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Why is the title The Divine Comedy appropriate for a work that includes a journey through Hell?

Deborah Edwards

in English

1 answer

1 answer

Kaitlin Dean on February 27, 2019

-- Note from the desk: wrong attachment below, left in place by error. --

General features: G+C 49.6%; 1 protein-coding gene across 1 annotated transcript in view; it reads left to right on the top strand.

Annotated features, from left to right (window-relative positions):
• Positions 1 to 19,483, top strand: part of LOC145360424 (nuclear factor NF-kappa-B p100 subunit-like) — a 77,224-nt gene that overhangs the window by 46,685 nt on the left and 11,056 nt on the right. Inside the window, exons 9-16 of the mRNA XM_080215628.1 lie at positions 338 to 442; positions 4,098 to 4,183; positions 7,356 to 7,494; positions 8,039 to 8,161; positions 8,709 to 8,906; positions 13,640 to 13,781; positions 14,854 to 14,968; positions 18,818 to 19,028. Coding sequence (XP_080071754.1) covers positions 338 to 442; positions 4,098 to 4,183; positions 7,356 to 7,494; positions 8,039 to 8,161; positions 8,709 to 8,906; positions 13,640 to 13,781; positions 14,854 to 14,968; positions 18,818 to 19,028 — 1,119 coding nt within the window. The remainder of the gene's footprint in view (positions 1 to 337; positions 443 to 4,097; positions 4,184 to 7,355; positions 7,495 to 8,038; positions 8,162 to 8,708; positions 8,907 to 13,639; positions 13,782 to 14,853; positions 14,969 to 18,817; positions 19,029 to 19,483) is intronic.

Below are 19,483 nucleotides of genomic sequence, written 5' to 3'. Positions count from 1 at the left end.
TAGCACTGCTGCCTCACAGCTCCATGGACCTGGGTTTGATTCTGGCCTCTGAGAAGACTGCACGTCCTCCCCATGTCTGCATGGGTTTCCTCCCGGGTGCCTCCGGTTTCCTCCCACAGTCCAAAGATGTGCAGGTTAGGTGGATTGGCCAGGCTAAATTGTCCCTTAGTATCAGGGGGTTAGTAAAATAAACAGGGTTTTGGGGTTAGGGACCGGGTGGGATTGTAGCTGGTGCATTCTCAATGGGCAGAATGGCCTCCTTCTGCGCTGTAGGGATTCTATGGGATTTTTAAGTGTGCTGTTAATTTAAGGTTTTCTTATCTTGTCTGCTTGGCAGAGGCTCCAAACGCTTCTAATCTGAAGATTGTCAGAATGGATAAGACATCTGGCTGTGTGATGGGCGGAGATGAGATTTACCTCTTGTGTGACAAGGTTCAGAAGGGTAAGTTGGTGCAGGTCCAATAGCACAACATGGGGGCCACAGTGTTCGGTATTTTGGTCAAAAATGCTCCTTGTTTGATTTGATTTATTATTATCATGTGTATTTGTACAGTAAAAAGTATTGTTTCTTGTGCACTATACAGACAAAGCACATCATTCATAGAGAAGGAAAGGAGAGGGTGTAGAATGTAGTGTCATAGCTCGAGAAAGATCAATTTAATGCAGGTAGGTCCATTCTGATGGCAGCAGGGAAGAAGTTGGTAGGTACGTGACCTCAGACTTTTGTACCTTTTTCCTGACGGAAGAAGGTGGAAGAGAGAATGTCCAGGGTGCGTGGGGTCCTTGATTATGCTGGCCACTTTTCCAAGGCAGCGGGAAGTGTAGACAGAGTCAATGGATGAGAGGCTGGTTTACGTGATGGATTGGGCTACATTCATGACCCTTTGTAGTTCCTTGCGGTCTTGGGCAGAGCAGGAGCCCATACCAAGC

Dante's the Divine Comedy is the beginning of Italian literature and the single most significant work of the Middle Ages because its allegory emphasizes the importance of salvation and the divine love in a work that is inclusive and well structured. It is so deeply infused with Christian ethics that any vision has to touch on important Christian topics, beginning with the plot that is set during Easter week of 1300.The work is a complex narrative with many allusions to bible stories, classical myths, history, and contemporary politics; however, the plot of the symbolism it provides clarity in that it celebrates the ideal of universality, where everything has its place in the world of God, and its ultimate goal of salvation triumphs over the contemporary reality of the power struggle between the worldly and the religious leaders.Climbing past Satan, Dante is directed towards the salvation. While all sinners in Hell will remain there forever to suffer the terrible punishment because they do not recognize their sins, to the souls in Purgatory are already saved and, eventually, they will go to Heaven because they confessed their sins before they die. Therefore, the mood has completely changed: The souls are not trapped in eternal isolation, but learn in groups from examples of virtue and vice that correspond to your penance. Purgatory is presented as a large cone shape of the mountain and the only land mass in the southern hemisphere. Purgatory proper is organized into seven rings according to the traditional seven deadly sins (pride, envy, wrath, sloth, greed, gluttony, and lust). At the top of the mountain is the earthly paradise (Garden of Eden); this is the human reason can lead, so that Virgil leaves and Beatrice of Dante becomes the guide.Cleansed of his own sins, Dante rises naturally toward the Sky. In line with the vision of the world-Ptolemaic, the Sky is organized in spheres with the earth at the center. Dante identifies ten spheres that is related to the so-called four pagan virtues of fortitude, justice, temperance, and prudence, in various grades (first to seventh Heaven), the three Christian virtues of faith, hope and charity (the eighth Heaven), the Primum Mobile (the ninth heaven, which moves all the others), and the Empyrean (the tenth Heaven outside of time and space, where God dwells). The Empyrean as a state of being, it also contains the Celestial Rose, where all the blessed souls reside. The souls do not reside in the individual heaven, where Dante is with them, but they are not so that he can more easily understand their place in the divine order. The blessed souls in Heaven form a true, though strictly hierarchical, the community that exists in the all-permeating feeling of love and happiness, that comes from the joy and peace of being in the right place at the creation of God. Dante evokes images of the light which is beyond human experience, such as the radiance of the blessed souls, and Dante's vision of God.

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